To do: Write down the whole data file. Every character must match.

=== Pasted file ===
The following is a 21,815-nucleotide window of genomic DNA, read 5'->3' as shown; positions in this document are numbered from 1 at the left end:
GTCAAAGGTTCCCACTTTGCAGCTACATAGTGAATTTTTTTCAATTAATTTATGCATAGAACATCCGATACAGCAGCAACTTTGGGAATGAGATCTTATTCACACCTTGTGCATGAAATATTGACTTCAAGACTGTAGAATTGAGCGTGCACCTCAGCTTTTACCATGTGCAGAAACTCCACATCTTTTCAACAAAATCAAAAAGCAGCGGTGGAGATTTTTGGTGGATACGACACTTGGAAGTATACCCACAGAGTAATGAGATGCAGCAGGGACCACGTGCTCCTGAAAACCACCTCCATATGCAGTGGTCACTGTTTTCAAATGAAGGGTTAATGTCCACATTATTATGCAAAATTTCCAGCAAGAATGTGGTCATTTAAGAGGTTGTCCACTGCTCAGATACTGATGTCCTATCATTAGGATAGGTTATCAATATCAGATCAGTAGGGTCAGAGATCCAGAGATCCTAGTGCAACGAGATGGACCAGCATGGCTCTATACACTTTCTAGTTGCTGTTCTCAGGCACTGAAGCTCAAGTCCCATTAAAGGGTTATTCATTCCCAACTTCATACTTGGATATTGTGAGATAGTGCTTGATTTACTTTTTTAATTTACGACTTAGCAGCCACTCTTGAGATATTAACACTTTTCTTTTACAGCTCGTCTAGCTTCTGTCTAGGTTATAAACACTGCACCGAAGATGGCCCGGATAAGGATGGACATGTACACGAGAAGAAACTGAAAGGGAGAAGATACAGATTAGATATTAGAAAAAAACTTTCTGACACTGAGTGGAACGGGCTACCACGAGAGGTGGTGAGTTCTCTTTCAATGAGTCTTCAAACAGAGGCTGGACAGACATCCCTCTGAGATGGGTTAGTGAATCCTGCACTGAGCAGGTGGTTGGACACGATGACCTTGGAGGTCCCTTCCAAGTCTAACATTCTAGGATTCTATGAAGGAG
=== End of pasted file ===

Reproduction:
The following is a 21,815-nucleotide window of genomic DNA, read 5'->3' as shown; positions in this document are numbered from 1 at the left end:
GTCAAAGGTTCCCACTTTGCAGCTACATAGTGAATTTTTTTCAATTAATTTATGCATAGAACATCCGATACAGCAGCAACTTTGGGAATGAGATCTTATTCACACCTTGTGCATGAAATATTGACTTCAAGACTGTAGAATTGAGCGTGCACCTCAGCTTTTACCATGTGCAGAAACTCCACATCTTTTCAACAAAATCAAAAAGCAGCGGTGGAGATTTTTGGTGGATACGACACTTGGAAGTATACCCACAGAGTAATGAGATGCAGCAGGGACCACGTGCTCCTGAAAACCACCTCCATATGCAGTGGTCACTGTTTTCAAATGAAGGGTTAATGTCCACATTATTATGCAAAATTTCCAGCAAGAATGTGGTCATTTAAGAGGTTGTCCACTGCTCAGATACTGATGTCCTATCATTAGGATAGGTTATCAATATCAGATCAGTAGGGTCAGAGATCCAGAGATCCTAGTGCAACGAGATGGACCAGCATGGCTCTATACACTTTCTAGTTGCTGTTCTCAGGCACTGAAGCTCAAGTCCCATTAAAGGGTTATTCATTCCCAACTTCATACTTGGATATTGTGAGATAGTGCTTGATTTACTTTTTTAATTTACGACTTAGCAGCCACTCTTGAGATATTAACACTTTTCTTTTACAGCTCGTCTAGCTTCTGTCTAGGTTATAAACACTGCACCGAAGATGGCCCGGATAAGGATGGACATGTACACGAGAAGAAACTGAAAGGGAGAAGATACAGATTAGATATTAGAAAAAAACTTTCTGACACTGAGTGGAACGGGCTACCACGAGAGGTGGTGAGTTCTCTTTCAATGAGTCTTCAAACAGAGGCTGGACAGACATCCCTCTGAGATGGGTTAGTGAATCCTGCACTGAGCAGGTGGTTGGACACGATGACCTTGGAGGTCCCTTCCAAGTCTAACATTCTAGGATTCTATGAAGGAG